Appetite Monument is an interactive body of work highlighting commercially-appropriated biological responses to external stimuli intended to influence cognitive as well as visceral daily appetite choices. Alternating between physiological and psychological stimulants and suppressants, this project consists of an interactive installation, downloadable art editions/content, sounds, scents, and performances - all of which examine manipulative food marketing, dietary identities, and consumption from both a personal and communal perspective.
Appetite Monument is the latest installation work in a series beginning in 2011 with Appetite Apparatus #1 (Baker-Miller Pink, Suppressant). Mimicking the 1978 scientific study by Dr. Alexander Schauss, this first experimental/experiential sculpture addresses the physiological and psychological responses to the color Baker-Miller Pink. The study by Dr. Schauss concluded that a subject exposed to this color for 15 minutes will eventually become calm, physically weaker, and experience a loss of appetite. The wall-mounted structure provides the viewer with a framed 18x24 inch poster of Baker-Miller Pink, beneath which is a shelf containing weight-loss color therapy glasses of the same color and a 15 minute pink sand timer. When the viewer wears the glasses and gazes at the poster for the allotted time, they eventually lose their appetite.
The second piece in the series, Appetite Apparatus #2 (Monosodium Glutamate, Stimulant), 2011, is a sculptural object consisting of a bright red plinth painted in the same Pantone color as the McDonald’s restaurant logo, Pantone 485. Affixed on top of the plinth is a glass bowl containing a baker’s dozen (13 pounds) of MSG, a stimulant food additive. The third and most recent sculpture in the series is called Appetite Apparatus #3 (Scent Sculpture #1, Grapefruit & Fennel, Suppressant), 2016. This apparatus presents another mode of commercial manipulation: subliminal scent marketing. The apparatus references a common business practice of distributing scents to trigger desired visceral and sociological responses, thus controlling the commercial environment and customer behavior with an end goal of increased consumption. The 5-foot tall vented plexiglass vitrine contains and distributes grapefruit and fennel essential oils through an embedded scent nebulizer. Known to be a natural appetite suppressant, this citrus-based scent is dispersed as an anti-consumption vapor, effectively changing the viewer’s dietary and social interactions and utilizing subliminal scent marketing in a manner opposite typical usage.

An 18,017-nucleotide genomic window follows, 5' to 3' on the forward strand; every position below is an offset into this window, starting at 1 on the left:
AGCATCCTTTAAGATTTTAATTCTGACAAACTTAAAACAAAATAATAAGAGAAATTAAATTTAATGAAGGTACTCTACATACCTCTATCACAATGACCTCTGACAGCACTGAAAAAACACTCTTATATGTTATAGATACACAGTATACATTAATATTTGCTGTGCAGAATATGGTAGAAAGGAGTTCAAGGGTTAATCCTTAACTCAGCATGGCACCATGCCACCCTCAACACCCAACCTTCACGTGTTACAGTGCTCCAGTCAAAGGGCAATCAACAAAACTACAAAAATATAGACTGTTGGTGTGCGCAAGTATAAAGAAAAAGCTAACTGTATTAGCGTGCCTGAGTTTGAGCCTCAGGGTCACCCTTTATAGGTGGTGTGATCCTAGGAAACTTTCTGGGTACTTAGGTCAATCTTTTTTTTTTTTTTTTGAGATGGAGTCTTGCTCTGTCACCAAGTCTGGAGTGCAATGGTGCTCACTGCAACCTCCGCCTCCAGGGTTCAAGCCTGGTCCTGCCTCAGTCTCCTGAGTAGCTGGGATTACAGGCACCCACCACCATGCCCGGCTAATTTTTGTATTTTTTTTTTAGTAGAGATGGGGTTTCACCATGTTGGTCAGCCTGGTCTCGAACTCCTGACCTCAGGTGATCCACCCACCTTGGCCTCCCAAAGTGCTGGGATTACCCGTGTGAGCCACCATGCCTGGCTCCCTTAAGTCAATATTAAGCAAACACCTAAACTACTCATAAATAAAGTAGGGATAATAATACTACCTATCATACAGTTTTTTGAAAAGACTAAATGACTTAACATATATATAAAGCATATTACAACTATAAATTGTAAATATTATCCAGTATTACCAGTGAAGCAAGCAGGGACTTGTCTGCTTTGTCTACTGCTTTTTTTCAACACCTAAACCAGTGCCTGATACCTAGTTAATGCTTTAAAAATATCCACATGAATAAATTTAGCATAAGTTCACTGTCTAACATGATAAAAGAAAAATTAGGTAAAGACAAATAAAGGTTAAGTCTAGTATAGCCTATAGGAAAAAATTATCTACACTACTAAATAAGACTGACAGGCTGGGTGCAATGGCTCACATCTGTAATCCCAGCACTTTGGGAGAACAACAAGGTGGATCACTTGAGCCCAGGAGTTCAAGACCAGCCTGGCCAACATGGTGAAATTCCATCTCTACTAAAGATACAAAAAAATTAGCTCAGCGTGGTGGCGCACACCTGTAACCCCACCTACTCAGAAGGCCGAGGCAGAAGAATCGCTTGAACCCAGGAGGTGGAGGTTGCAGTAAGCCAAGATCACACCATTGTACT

The next iterations of the series, for inclusion in the CURRENT:LA - FOOD Public Art Triennial, is Appetite Monument. Along with supplemental exhibition elements such as scents and sounds, the imposing, site-specific installation is located within and around the Valley Plaza Recreation Center’s seasonal pool in North Hollywood, California.
As reference to vessels of consumption both empty and full along with our very own organs that possess the same volumetric capacity, Appetite Monument consists of many elements already existing at the recreational pool located at Valley Plaza Recreation Center. During the summer months in the valleys of Los Angeles, this pool provides its patrons with a way to quench their thirst or better yet, satiate their summer heat-busting desires. Once the season ends, the pool is unceremoniously drained and left barren, leaving the patrons “hungry.” The once-occupied utilitarian pool becomes an aesthetic formal object of negative space with a landscape of geometric lines and planes. As a direct reference to our own gastronomic desires, pangs, and dietary necessities, the Valley Plaza pool presents the viewer with an empty vessel, a gut. The interior of the pool’s surface then transforms as it is repainted with the aforementioned Baker Miller Pink hue. Mimicking fleshly systems of digestion, the Baker-Miller Pink pool both attracts and repels the viewer with the scientifically-proven natural suppressant to calm appetites.